Perhaps the recent recommendations by a TechAmerica panel finally will inspire agencies to take a more agile approach to system development, writes FCW blogger (and commission co-chairman) Steve Kelman.
Since the early 1990s, when the General Services Administration issued its first report urging the government to move away from "grand design" projects that aimed to deliver an entire new IT system at one time -- with the time being years after the project began -- the idea that it makes more sense to deliver new IT systems in quicker, incremental chunks (now often called "agile development") has been discussed around government. During the late 1990s, this was one of the primary messages of Raines' rules, developed by Franklin Raines, who was then the director of the Office of Management and Budget, as a series of guideposts for improving the delivery of IT projects.
The arguments in favor of delivering new capabilities in chunks – with increments delivered in a six- to 18-month time frame -- remain what they were 20 years ago. The main technical argument is that it is very difficult for users to know what they want before they have actually worked with a new system. Quick releases provide quick user feedback, which allows modifications and course corrections. An incremental approach also helps reduce requirements creep, since requirements can be frozen, or nearly so, while an increment is being developed, with changes waiting till the next increment. Incremental releases allow quicker identification of troubled projects, allowing redirection or cancellation before too much money has been spent. More recently, the use of system architectures has made it easier to have contractors compete increment by increment, unlike the case of grand design systems which typically require a single contractor. Whoever wins a given increment simply bolts it onto the common architecture. And increments more easily accommodate approaches based on the integration of commercial-off-the-shelf integration technology.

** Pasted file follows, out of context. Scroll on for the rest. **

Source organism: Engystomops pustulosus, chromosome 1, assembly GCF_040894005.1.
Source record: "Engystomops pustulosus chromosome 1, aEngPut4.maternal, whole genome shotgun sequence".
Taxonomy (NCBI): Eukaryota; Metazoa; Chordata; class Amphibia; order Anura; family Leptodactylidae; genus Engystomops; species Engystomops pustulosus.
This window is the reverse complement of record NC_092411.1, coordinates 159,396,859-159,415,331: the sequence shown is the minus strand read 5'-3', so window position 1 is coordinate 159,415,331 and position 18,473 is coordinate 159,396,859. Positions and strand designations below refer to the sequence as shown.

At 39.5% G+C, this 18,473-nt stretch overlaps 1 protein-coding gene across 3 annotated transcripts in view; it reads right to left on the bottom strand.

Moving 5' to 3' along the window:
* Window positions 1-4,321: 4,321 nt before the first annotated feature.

There are political and psychological advantages as well. Early wins on increments build momentum and enthusiasm that a program is working. And it shouldn't be sneezed at that an incremental approach is more closely tied to the time frame of agency political appointees, who are more likely to show interest and involvement in an IT system if they believe it may actually deliver capability on their watch.
The recently released report of the Government Technology Opportunity for the 21st Century panel, which was sponsored by the TechAmerica Foundation (an IT industry group), which I co-chaired, makes a move toward more "agile development" one of its four main recommendations.
It is fair to ask why this recommendation should have any impact now, when so many similar recommendations in the past to do this haven't changed things much.
Of course, I can't predict with certainty that the 23rd time will be a charm. However, there are some differences. First, these recommendations emphasize what needs to happen for an agile approach to work – the development of templates (probably by the CIO and Chief Acquisition Officer Councils) and training for managing and contracting for agile development; changes to the OMB 300 process away from 10-year plans and projections and a commitment by industry to align its own capabilities toward doing agile development (IT firms with a significant commercial presence are already doing this for their non-government customers).
Second, this is a personal priority for federal CIO Vivek Kundra and for many agency CIOs. And third, there is a generational transition going on in the federal IT workforce, as government hires young people whose only training and experience involves agile development -- and who may refuse to work in a traditional government development environment.
No guarantees, but maybe this time?
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